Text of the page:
In fact, in 1950s the British armed forces tested LSD on troops during battlefield exercises and found it made them totally useless at fighting and impervious to orders.
    “Fifty minutes after taking the drug, radio communication had become difficult, if not impossible. But the men are still capable of sustained physical effort; however, constructive action was still attempted by those retaining a sense of responsibility despite their physical symptoms. But one hour and ten minutes after taking the drug, with one man climbing a tree to feed the birds, the troop commander gave up, admitting that he could no longer control himself or his men. He himself then relapsed into laughter.”
    I’d prefer to see Islamists climbing trees to feed the birds rather than murdering people.

  2. ali kiani

    I liked the article because it not only reflects the political reality of the Middle East and its complications, which the left is confronted with, but also the importance such movements as Kobani. But the comment Dave made is also valid, with one exception, that what Hamid said has roots in a fanatical Islamic group. The fact is that the first terrorist group was an Iranian Muslim one called Fedayeen Islam that carried out a number of political assassinations by feeding opium to members at the time of their acts to prepare them for carrying out an assassination in Iran. My point is that you can not draw an accurate political picture of what is happening in the Middle East if you are not aware of the important aspect of religion and culture and politics and the difficulties Marxists and Marxist-Humanists are facing as they confront this challenge.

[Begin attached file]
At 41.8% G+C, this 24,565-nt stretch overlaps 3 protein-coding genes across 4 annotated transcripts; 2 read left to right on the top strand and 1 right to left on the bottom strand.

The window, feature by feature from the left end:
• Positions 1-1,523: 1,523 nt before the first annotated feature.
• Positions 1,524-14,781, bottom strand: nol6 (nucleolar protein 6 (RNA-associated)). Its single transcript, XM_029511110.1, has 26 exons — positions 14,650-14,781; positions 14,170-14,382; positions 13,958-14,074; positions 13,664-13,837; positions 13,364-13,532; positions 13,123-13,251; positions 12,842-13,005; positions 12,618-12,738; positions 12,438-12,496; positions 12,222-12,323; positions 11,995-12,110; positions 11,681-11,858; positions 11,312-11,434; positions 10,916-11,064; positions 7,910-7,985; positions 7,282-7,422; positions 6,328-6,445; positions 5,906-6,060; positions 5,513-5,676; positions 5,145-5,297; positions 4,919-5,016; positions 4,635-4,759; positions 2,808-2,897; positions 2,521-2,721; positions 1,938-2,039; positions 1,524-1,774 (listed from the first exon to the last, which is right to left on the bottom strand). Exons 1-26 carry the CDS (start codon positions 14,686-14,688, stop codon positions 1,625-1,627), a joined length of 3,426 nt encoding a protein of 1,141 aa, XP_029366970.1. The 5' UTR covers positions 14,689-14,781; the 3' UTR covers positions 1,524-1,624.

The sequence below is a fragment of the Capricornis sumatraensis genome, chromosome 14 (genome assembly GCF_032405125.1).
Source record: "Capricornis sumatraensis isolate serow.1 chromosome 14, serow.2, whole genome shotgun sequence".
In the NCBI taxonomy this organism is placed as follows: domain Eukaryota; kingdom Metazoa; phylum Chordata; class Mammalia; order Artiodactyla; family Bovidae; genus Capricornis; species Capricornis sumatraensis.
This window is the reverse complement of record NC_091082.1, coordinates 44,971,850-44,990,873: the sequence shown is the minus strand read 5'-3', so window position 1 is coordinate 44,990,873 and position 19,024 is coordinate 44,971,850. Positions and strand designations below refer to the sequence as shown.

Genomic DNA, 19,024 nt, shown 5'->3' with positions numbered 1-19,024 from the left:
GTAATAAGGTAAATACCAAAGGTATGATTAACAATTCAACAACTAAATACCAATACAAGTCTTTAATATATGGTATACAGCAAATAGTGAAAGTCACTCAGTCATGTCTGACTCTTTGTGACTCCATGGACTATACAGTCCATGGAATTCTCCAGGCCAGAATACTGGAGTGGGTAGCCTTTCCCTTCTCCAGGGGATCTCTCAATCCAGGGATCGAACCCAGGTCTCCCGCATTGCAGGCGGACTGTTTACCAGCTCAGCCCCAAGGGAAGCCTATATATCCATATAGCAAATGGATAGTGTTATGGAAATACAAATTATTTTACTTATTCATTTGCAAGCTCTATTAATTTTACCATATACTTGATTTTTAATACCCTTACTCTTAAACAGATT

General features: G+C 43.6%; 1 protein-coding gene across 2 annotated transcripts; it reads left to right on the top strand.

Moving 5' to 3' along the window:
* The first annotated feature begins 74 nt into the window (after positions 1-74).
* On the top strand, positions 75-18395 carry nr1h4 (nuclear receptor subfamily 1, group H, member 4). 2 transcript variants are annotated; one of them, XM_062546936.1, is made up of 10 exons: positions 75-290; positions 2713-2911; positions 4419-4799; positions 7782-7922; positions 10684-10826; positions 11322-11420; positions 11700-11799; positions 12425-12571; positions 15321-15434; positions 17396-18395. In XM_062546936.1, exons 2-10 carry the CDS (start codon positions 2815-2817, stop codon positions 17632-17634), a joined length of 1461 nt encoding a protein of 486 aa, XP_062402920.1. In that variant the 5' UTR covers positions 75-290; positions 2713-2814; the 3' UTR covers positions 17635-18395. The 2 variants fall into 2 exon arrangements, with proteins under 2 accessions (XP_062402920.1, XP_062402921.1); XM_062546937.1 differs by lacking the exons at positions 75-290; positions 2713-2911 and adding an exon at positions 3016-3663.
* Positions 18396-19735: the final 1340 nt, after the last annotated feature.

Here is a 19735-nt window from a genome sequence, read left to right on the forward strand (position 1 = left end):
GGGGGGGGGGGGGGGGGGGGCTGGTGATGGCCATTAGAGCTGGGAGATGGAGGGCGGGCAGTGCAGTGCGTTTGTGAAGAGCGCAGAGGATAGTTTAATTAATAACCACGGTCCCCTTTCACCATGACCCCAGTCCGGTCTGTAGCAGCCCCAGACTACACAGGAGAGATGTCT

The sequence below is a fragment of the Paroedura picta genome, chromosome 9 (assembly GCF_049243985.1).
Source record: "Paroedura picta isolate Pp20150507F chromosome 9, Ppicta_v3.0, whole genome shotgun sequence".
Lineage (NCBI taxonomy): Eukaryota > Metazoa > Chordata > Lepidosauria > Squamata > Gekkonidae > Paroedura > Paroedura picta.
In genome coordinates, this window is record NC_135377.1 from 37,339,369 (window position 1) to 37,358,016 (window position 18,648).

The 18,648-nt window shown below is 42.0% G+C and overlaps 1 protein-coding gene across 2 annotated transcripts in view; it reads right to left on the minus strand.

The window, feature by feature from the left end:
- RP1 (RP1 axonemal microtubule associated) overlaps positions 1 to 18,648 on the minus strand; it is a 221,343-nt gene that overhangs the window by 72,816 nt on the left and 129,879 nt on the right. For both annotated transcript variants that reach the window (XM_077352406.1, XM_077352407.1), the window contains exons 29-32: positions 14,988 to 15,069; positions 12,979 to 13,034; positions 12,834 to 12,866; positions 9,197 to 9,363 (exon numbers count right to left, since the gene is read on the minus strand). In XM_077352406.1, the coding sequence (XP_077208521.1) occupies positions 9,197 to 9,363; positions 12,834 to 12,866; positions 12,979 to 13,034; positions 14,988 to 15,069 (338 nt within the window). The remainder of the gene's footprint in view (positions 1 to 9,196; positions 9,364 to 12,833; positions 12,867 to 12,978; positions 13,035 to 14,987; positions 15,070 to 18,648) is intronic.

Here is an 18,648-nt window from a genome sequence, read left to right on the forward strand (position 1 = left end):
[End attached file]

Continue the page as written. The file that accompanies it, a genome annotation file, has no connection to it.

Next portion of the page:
3. Shahab

    In my opinion what we have to focus on – from the revolution in Iran to the Arab revolution and ISIS and Yemen today – is the political role of religion, not its stupefaction role. The reality is that political Islam — contrary to those religions that seek to appease the people and encourage them to give up and accept the existing conditions — has had a arousing (not awakening) role, and has moved the masses, raising the flag of protest and riot against states. This can be explained by the political vacuum due to the lack of a progressive and democratic alternative during a social and political crisis and lack of political parties that enjoy mass support and are able to organise the class struggle and play a role at a time of social and political crisis. (Keep in mind that imperialism also has a role in these vacuums and in preventing the development of a progressive and democratic alternative.) Political Islam has raised the flag of insurgency and protest — and without any competition to excoriate it — but as Hamid says is reactionary and does not present any progressive and democratic alternative and is a leap to retrospection and not revolution. The question for Marxists is not only to remind us of this repressiveness to those who think this insurgency of religion contains a spontaneous revolutionary element. But the main question is, after drawing a line with two reactionary poles and after solving the crisis of representation, and creating the revolutionary leadership in the middle of social crisis: What can we do and what is to be done? I know the answer to this question is not in anybody’s pocket. But this is the main problem.